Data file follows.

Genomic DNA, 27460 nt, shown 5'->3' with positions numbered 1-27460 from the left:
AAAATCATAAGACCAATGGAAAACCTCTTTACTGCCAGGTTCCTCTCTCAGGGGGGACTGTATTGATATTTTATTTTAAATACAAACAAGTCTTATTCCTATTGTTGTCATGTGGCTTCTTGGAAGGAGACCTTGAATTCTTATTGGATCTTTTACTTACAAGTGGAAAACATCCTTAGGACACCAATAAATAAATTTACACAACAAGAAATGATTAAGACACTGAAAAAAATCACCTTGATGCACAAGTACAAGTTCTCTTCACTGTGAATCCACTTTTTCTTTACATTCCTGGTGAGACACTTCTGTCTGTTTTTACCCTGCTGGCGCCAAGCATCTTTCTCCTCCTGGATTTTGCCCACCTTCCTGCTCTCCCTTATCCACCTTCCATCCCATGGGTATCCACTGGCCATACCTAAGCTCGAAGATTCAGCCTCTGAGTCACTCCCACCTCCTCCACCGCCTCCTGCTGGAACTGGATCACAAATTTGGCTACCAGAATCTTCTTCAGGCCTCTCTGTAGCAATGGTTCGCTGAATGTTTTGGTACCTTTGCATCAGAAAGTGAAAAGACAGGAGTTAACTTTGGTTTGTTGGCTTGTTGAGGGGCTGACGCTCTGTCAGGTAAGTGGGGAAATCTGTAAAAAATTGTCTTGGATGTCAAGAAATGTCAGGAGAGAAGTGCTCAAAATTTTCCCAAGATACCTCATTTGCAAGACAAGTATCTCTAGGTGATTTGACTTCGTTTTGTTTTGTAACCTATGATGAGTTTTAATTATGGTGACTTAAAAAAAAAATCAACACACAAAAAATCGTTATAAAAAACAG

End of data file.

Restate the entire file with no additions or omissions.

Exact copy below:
Genomic DNA, 27460 nt, shown 5'->3' with positions numbered 1-27460 from the left:
AAAATCATAAGACCAATGGAAAACCTCTTTACTGCCAGGTTCCTCTCTCAGGGGGGACTGTATTGATATTTTATTTTAAATACAAACAAGTCTTATTCCTATTGTTGTCATGTGGCTTCTTGGAAGGAGACCTTGAATTCTTATTGGATCTTTTACTTACAAGTGGAAAACATCCTTAGGACACCAATAAATAAATTTACACAACAAGAAATGATTAAGACACTGAAAAAAATCACCTTGATGCACAAGTACAAGTTCTCTTCACTGTGAATCCACTTTTTCTTTACATTCCTGGTGAGACACTTCTGTCTGTTTTTACCCTGCTGGCGCCAAGCATCTTTCTCCTCCTGGATTTTGCCCACCTTCCTGCTCTCCCTTATCCACCTTCCATCCCATGGGTATCCACTGGCCATACCTAAGCTCGAAGATTCAGCCTCTGAGTCACTCCCACCTCCTCCACCGCCTCCTGCTGGAACTGGATCACAAATTTGGCTACCAGAATCTTCTTCAGGCCTCTCTGTAGCAATGGTTCGCTGAATGTTTTGGTACCTTTGCATCAGAAAGTGAAAAGACAGGAGTTAACTTTGGTTTGTTGGCTTGTTGAGGGGCTGACGCTCTGTCAGGTAAGTGGGGAAATCTGTAAAAAATTGTCTTGGATGTCAAGAAATGTCAGGAGAGAAGTGCTCAAAATTTTCCCAAGATACCTCATTTGCAAGACAAGTATCTCTAGGTGATTTGACTTCGTTTTGTTTTGTAACCTATGATGAGTTTTAATTATGGTGACTTAAAAAAAAAATCAACACACAAAAAATCGTTATAAAAAACAG